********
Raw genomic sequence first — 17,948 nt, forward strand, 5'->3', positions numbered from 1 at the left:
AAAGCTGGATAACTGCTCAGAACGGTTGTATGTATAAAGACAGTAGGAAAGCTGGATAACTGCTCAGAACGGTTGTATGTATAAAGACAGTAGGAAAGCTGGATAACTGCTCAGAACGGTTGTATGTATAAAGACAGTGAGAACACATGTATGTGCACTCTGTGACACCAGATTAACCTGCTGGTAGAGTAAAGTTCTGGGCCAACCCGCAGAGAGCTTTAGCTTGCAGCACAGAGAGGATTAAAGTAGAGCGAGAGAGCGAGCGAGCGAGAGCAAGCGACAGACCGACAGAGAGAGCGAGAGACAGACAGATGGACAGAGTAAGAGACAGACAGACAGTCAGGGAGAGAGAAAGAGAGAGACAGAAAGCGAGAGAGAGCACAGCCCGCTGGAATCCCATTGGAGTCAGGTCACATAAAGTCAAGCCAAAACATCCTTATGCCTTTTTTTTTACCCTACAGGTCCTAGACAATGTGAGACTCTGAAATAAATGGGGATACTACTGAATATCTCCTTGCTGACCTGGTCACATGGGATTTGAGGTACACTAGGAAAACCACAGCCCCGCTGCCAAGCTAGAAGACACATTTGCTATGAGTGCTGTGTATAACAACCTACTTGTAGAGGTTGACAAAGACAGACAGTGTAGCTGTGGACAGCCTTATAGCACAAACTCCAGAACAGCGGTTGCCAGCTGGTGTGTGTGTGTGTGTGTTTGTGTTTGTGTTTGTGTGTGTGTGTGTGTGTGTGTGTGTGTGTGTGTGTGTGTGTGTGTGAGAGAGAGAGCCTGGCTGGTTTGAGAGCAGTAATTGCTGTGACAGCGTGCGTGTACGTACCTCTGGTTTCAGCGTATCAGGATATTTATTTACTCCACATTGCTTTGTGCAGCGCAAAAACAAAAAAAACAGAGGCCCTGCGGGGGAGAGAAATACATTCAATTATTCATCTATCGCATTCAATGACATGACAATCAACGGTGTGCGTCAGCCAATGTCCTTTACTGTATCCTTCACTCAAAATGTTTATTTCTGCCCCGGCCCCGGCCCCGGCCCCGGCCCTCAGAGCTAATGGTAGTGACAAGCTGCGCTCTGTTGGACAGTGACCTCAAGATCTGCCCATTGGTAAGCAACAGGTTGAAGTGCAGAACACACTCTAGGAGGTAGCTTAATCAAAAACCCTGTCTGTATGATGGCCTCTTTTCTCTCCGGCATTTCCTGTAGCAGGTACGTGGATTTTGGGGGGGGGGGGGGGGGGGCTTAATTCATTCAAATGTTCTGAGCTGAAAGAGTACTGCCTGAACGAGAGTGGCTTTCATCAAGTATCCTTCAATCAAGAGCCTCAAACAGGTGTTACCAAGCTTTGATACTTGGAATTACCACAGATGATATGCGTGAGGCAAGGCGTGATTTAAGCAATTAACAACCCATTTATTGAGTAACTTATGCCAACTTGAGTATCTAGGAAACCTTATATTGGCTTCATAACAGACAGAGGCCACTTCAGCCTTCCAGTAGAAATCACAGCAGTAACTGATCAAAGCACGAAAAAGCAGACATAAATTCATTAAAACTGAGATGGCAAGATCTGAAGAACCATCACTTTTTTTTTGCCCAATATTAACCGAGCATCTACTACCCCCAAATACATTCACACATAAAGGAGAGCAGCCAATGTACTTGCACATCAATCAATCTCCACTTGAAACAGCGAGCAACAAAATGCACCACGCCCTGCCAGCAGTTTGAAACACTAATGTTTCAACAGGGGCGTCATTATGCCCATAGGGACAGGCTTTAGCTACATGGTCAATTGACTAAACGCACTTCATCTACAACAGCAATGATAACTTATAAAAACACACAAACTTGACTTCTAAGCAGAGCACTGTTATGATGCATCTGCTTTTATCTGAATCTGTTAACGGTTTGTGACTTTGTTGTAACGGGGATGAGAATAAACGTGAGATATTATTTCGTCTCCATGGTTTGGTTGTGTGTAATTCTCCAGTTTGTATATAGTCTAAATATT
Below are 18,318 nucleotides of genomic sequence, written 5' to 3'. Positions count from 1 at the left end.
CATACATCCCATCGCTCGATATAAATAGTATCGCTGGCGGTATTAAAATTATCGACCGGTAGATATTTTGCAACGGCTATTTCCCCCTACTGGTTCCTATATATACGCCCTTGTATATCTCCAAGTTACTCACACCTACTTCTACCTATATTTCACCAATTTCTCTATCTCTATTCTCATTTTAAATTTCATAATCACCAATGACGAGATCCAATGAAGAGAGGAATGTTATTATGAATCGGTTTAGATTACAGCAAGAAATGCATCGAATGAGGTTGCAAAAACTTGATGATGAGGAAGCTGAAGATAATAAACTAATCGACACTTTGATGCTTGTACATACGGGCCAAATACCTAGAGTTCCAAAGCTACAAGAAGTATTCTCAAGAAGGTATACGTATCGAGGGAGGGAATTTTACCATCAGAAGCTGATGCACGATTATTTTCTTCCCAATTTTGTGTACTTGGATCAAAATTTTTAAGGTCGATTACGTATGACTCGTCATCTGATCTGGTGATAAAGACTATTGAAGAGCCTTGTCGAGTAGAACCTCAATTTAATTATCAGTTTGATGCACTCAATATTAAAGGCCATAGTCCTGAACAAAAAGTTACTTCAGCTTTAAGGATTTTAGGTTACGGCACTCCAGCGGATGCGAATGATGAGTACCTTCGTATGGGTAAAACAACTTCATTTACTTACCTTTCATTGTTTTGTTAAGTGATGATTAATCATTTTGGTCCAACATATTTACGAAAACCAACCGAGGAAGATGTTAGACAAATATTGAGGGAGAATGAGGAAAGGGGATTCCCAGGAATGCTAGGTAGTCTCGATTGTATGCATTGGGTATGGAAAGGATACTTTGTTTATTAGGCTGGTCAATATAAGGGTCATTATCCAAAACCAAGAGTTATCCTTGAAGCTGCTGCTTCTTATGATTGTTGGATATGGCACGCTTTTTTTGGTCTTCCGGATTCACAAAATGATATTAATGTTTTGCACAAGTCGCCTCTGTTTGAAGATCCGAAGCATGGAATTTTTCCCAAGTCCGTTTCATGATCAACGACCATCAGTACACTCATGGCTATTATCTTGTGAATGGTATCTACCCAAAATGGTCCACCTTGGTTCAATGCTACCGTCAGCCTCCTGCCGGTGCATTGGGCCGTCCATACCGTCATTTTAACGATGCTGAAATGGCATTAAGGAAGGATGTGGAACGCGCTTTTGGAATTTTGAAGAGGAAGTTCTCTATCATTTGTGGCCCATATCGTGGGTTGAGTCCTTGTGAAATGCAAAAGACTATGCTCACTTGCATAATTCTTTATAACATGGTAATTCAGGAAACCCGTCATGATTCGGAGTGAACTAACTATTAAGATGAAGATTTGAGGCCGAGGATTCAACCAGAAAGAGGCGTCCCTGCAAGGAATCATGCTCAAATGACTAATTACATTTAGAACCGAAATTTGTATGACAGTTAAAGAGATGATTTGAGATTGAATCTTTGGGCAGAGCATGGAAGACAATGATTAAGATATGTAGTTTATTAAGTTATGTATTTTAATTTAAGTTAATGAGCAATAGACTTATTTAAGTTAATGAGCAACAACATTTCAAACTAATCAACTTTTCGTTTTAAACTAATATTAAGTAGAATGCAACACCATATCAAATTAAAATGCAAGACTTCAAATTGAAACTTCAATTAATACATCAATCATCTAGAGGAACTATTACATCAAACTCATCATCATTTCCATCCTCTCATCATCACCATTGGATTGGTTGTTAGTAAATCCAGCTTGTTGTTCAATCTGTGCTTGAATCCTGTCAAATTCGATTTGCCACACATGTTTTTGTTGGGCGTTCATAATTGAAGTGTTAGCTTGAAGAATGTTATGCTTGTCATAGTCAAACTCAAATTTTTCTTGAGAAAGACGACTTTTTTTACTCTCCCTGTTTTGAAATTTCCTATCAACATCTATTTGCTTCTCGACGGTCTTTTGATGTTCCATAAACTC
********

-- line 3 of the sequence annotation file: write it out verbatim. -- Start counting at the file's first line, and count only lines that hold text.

Below are 18,318 nucleotides of genomic sequence, written 5' to 3'. Positions count from 1 at the left end.